The Kearns Group Daily Defense Update With Tripp Skipper

We pull the most important aviation news coming out of Washington D.C. each day and compiled it in one spot. Check back daily for the latest news. 

TOP NEWS — YATES SAYS SHE WARNED THE WHITE HOUSE ABOUT FLYNN: "Former acting Attorney General Sally Yates cast a harsh light on the White House on Monday, detailing how she had informed Trump administration officials that then-national security adviser Michael Flynn was susceptible to blackmail from Russia, only to watch President Donald Trump take 18 days to fire him.

"'We believed that Gen. Flynn was compromised,' she testified at a highly anticipated Senate Judiciary subcommittee hearing. 'To state the obvious, you don't want your national security adviser compromised with the Russians.'

"Yates said she warned White House counsel Don McGahn in late January that Flynn, a retired Army lieutenant general, had misled Vice President Mike Pence and other senior officials and that as a result, public statements by White House officials were inaccurate.

"Yates' testimony was the first time she has publicly addressed what has become a major controversy for the White House, given that Trump waited nearly three weeks after Yates' warning to fire Flynn. By then, it had been reported in the news media that Flynn had misled Pence and other officials when he told them his phone calls with Russia's ambassador did not include a discussion of sanctions. Yates said Russia was aware that Flynn had misled his colleagues and could have used that information against him."

Afterward, Trump slams the Yates hearing as 'nothing but old news,'.

And the hearing comes amid reports Obama warned Trump not to hire Flynn to work for his administration.

SENATE APPROVES WILSON AS AIR FORCE SECRETARY, FILLING A SECOND CONFIRMED PENTAGON POST: "The Senate confirmed Heather Wilson to be Air Force secretary Monday, making her only the second of President Donald Trump's nominees to be approved for a Pentagon post.

"The vote was 76-22. Only Democrats opposed Wilson, a former Republican congresswoman from New Mexico.

"Her confirmation was a rare victory for the Trump administration in its long slog to fill senior vacancies at the Pentagon. Dozens of national security positions remain unfilled, with Obama holdovers or civil servants filling many senior jobs on an acting basis."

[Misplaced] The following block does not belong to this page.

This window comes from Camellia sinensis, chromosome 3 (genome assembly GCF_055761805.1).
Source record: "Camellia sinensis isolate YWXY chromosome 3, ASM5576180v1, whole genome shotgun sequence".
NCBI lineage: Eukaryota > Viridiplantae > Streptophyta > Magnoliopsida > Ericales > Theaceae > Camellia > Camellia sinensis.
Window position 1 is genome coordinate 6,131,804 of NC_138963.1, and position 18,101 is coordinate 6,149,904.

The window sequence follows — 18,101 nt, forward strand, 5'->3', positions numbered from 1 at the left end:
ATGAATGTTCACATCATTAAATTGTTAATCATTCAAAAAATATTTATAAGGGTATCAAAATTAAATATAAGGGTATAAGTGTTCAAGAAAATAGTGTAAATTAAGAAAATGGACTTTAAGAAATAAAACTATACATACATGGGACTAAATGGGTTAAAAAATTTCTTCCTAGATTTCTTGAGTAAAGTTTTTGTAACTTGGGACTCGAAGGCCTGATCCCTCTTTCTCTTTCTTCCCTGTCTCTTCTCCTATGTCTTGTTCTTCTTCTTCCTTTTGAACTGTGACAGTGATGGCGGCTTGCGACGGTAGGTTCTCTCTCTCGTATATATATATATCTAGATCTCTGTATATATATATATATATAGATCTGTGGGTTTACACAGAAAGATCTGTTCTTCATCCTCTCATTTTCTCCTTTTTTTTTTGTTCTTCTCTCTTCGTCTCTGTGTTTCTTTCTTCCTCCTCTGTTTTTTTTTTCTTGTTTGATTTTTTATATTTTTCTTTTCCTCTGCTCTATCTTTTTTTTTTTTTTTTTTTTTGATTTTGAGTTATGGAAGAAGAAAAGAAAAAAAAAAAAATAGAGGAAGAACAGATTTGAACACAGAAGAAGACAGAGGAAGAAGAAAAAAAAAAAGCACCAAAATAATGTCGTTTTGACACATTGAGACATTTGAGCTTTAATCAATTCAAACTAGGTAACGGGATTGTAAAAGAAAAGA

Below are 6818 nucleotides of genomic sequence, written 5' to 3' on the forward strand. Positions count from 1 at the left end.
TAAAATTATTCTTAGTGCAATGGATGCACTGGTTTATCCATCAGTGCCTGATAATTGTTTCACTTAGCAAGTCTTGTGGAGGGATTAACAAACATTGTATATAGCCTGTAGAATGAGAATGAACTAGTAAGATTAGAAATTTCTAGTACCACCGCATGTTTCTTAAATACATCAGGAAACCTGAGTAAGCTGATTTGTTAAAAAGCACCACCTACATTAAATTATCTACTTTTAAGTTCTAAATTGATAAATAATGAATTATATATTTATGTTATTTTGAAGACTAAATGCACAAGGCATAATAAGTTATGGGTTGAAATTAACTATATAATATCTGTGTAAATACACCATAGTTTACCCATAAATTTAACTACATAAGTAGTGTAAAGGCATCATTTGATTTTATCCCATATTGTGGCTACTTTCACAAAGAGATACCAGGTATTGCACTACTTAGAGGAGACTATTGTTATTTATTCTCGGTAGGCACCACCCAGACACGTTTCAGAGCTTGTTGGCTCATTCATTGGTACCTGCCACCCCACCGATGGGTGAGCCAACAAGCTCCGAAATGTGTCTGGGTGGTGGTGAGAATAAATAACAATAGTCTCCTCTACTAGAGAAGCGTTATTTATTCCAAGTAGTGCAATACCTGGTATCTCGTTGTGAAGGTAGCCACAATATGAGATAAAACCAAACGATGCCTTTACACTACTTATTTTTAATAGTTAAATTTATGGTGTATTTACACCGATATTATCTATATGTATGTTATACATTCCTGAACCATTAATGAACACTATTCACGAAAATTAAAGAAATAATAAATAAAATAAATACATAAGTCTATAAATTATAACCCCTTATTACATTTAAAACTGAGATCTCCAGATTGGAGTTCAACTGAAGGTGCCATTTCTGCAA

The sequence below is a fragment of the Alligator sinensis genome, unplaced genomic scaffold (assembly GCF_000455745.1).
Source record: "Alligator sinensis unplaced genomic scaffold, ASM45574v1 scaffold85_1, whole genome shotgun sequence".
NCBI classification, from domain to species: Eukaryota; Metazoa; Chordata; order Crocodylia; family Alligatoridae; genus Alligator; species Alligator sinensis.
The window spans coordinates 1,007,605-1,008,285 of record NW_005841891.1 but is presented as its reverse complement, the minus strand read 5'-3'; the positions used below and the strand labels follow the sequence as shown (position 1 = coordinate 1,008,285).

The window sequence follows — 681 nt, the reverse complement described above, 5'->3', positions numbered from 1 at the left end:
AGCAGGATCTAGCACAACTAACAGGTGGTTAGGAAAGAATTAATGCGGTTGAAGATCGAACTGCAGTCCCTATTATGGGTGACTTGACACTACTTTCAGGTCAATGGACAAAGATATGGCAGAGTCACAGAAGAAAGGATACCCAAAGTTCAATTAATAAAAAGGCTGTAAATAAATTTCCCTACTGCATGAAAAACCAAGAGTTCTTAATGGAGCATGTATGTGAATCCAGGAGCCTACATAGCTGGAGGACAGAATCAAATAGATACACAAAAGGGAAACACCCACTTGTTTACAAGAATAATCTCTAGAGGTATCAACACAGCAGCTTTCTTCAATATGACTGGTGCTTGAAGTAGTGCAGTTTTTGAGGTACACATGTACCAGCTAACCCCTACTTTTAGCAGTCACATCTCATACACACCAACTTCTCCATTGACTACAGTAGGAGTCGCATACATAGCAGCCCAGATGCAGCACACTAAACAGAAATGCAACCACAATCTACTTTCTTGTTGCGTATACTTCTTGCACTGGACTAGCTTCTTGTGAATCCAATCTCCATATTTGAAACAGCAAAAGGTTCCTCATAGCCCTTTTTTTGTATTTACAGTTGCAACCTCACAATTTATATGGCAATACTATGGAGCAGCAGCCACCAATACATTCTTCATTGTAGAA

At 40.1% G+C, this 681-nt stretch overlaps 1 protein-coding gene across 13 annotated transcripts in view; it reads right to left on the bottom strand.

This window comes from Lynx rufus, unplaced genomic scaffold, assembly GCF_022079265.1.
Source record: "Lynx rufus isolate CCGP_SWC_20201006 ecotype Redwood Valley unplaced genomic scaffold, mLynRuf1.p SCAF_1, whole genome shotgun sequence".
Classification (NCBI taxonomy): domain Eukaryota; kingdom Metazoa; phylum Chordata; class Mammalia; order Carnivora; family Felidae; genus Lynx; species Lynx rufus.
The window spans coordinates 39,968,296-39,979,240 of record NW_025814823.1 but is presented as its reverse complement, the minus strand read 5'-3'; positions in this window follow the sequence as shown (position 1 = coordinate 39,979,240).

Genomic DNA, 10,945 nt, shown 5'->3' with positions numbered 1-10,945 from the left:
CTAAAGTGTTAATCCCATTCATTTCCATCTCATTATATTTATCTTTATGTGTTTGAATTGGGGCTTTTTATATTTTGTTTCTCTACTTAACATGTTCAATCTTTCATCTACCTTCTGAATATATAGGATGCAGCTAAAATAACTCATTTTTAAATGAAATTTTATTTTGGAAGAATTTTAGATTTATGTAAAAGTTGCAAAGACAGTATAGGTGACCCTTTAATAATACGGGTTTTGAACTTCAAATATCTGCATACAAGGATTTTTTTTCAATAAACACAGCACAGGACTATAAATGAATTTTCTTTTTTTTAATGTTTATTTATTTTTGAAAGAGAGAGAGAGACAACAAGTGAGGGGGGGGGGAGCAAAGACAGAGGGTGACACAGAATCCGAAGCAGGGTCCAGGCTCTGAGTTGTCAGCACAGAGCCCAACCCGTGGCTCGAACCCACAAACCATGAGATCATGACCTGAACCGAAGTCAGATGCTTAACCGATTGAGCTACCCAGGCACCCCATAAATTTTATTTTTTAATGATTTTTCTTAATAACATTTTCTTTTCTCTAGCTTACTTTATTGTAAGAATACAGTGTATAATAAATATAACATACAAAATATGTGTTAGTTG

TRUMP ADVISERS URGE MORE TROOPS IN AFGHANISTAN, via The New York Times: "Senior Trump administration and military officials are recommending sending several thousand additional American troops to Afghanistan to try to break a military deadlock in the 15-year war there, in part by pressuring the Taliban to negotiate with the Afghan government.

"The added troops would allow American advisers to work with a greater number of Afghan forces, and closer to the front lines.

"The recommendation, which has yet to be approved by President Trump, is the product of a broad review by the Pentagon, the State Department, intelligence community and other government agencies on America's longest war. It is broadly consistent with advice Gen. John W. Nicholson, the top American commander in Afghanistan, gave Congress in February."

Marines deployed to Afghanistan return to the fight, writes the Marine Times.

HAPPENING TODAY — SASC CONSIDERS DoD FINANCE NOMINEES: The Senate Armed Services Committee hears from three Defense Department nominees: David Norquist for comptroller, Elaine McCusker for deputy comptroller and Robert Daigle to lead the Office of Cost Assessment and Program Evaluation.

— SASC HEARS FROM CYBERCOM CHIEF, TOO: Senate Armed Services also hears this morning from NSA Director and U.S. Cyber Command chief Adm. Mike Rogers.

FOR YOUR RADAR — TILLERSON-LAVROV TET-A-TET WEDNESDAY: Secretary of State Rex Tillerson will meet with Russian Foreign Minister Sergey Lavrov Wednesday in Washington to "discuss Ukraine, Syria and bilateral issues," according to the State Department.

EXCLUSIVE — MCCAUL LEADS A CODEL TO EUROPE TO STUDY RUSSIAN AGGRESSION: House Homeland Security Chairman Mike McCaul is leading a congressional delegation in Europe this week, exploring how the U.S. might forge regional partnerships to combat Russian cyber threats, a committee spokeswoman confirmed. The delegation was in Poland Monday, hits Estonia today and will also visit Paris and Ukraine. Broadly, the delegation wants to figure out how to counter Russian aggression.

McCaul and crew will examine counterterrorism and security cooperation with European allies, foreign fighters flowing between Europe and the Middle East, evolving security threats to the U.S. homeland and the U.S. defense posture in Eastern Europe.

TOP DOC — CNA: RUSSIA LOCKED IN 'EXISTENTIAL' CYBER STRUGGLE: Russian officials believe Moscow is locked in "existential" struggle with forces seeking to challenge its security in the information realm, CNA writes in a report.